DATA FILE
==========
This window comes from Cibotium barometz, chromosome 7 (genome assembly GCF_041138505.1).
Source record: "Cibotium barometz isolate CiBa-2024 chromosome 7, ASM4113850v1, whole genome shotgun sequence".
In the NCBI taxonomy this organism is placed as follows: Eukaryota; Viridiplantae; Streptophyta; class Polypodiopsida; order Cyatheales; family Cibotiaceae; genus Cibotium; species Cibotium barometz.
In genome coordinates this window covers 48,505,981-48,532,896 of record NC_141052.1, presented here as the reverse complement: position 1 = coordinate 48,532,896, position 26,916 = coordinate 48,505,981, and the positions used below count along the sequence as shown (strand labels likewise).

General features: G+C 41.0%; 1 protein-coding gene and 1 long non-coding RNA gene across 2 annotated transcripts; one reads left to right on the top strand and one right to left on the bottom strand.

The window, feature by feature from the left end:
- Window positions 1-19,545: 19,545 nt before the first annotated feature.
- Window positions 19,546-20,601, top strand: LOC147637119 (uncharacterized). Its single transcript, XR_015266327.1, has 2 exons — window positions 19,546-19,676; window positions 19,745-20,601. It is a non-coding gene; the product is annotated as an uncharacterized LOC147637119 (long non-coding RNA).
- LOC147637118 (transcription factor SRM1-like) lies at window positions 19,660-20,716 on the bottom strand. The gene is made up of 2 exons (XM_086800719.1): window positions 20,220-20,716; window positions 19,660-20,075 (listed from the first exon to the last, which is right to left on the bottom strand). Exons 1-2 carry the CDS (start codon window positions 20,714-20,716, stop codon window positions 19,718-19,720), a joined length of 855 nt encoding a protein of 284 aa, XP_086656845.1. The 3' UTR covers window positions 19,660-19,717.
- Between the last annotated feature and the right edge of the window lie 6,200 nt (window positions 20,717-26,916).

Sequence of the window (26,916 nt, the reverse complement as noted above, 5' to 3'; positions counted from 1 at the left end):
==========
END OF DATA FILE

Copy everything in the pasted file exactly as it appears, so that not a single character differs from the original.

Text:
This window comes from Cibotium barometz, chromosome 7 (genome assembly GCF_041138505.1).
Source record: "Cibotium barometz isolate CiBa-2024 chromosome 7, ASM4113850v1, whole genome shotgun sequence".
In the NCBI taxonomy this organism is placed as follows: Eukaryota; Viridiplantae; Streptophyta; class Polypodiopsida; order Cyatheales; family Cibotiaceae; genus Cibotium; species Cibotium barometz.
In genome coordinates this window covers 48,505,981-48,532,896 of record NC_141052.1, presented here as the reverse complement: position 1 = coordinate 48,532,896, position 26,916 = coordinate 48,505,981, and the positions used below count along the sequence as shown (strand labels likewise).

General features: G+C 41.0%; 1 protein-coding gene and 1 long non-coding RNA gene across 2 annotated transcripts; one reads left to right on the top strand and one right to left on the bottom strand.

The window, feature by feature from the left end:
- Window positions 1-19,545: 19,545 nt before the first annotated feature.
- Window positions 19,546-20,601, top strand: LOC147637119 (uncharacterized). Its single transcript, XR_015266327.1, has 2 exons — window positions 19,546-19,676; window positions 19,745-20,601. It is a non-coding gene; the product is annotated as an uncharacterized LOC147637119 (long non-coding RNA).
- LOC147637118 (transcription factor SRM1-like) lies at window positions 19,660-20,716 on the bottom strand. The gene is made up of 2 exons (XM_086800719.1): window positions 20,220-20,716; window positions 19,660-20,075 (listed from the first exon to the last, which is right to left on the bottom strand). Exons 1-2 carry the CDS (start codon window positions 20,714-20,716, stop codon window positions 19,718-19,720), a joined length of 855 nt encoding a protein of 284 aa, XP_086656845.1. The 3' UTR covers window positions 19,660-19,717.
- Between the last annotated feature and the right edge of the window lie 6,200 nt (window positions 20,717-26,916).

Sequence of the window (26,916 nt, the reverse complement as noted above, 5' to 3'; positions counted from 1 at the left end):